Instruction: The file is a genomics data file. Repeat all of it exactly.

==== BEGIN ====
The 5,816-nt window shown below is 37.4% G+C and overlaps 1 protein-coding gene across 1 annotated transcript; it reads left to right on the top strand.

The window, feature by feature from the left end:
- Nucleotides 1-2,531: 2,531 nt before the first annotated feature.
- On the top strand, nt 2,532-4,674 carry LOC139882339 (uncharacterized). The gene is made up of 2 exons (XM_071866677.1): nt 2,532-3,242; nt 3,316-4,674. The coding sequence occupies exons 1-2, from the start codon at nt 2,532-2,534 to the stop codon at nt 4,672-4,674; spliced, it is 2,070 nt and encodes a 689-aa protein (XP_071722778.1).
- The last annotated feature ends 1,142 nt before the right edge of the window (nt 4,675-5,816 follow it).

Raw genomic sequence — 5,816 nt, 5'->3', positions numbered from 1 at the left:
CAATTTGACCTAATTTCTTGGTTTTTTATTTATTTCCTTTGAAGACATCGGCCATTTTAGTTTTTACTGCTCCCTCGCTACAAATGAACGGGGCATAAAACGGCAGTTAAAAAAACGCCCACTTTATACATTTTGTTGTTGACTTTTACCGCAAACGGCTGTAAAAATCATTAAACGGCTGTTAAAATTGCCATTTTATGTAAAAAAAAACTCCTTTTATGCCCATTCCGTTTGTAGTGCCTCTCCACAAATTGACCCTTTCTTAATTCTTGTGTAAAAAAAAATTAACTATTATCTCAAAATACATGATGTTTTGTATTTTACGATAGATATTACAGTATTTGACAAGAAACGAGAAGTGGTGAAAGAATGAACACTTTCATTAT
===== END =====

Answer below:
The 5,816-nt window shown below is 37.4% G+C and overlaps 1 protein-coding gene across 1 annotated transcript; it reads left to right on the top strand.

The window, feature by feature from the left end:
- Nucleotides 1-2,531: 2,531 nt before the first annotated feature.
- On the top strand, nt 2,532-4,674 carry LOC139882339 (uncharacterized). The gene is made up of 2 exons (XM_071866677.1): nt 2,532-3,242; nt 3,316-4,674. The coding sequence occupies exons 1-2, from the start codon at nt 2,532-2,534 to the stop codon at nt 4,672-4,674; spliced, it is 2,070 nt and encodes a 689-aa protein (XP_071722778.1).
- The last annotated feature ends 1,142 nt before the right edge of the window (nt 4,675-5,816 follow it).

Raw genomic sequence — 5,816 nt, 5'->3', positions numbered from 1 at the left:
CAATTTGACCTAATTTCTTGGTTTTTTATTTATTTCCTTTGAAGACATCGGCCATTTTAGTTTTTACTGCTCCCTCGCTACAAATGAACGGGGCATAAAACGGCAGTTAAAAAAACGCCCACTTTATACATTTTGTTGTTGACTTTTACCGCAAACGGCTGTAAAAATCATTAAACGGCTGTTAAAATTGCCATTTTATGTAAAAAAAAACTCCTTTTATGCCCATTCCGTTTGTAGTGCCTCTCCACAAATTGACCCTTTCTTAATTCTTGTGTAAAAAAAAATTAACTATTATCTCAAAATACATGATGTTTTGTATTTTACGATAGATATTACAGTATTTGACAAGAAACGAGAAGTGGTGAAAGAATGAACACTTTCATTAT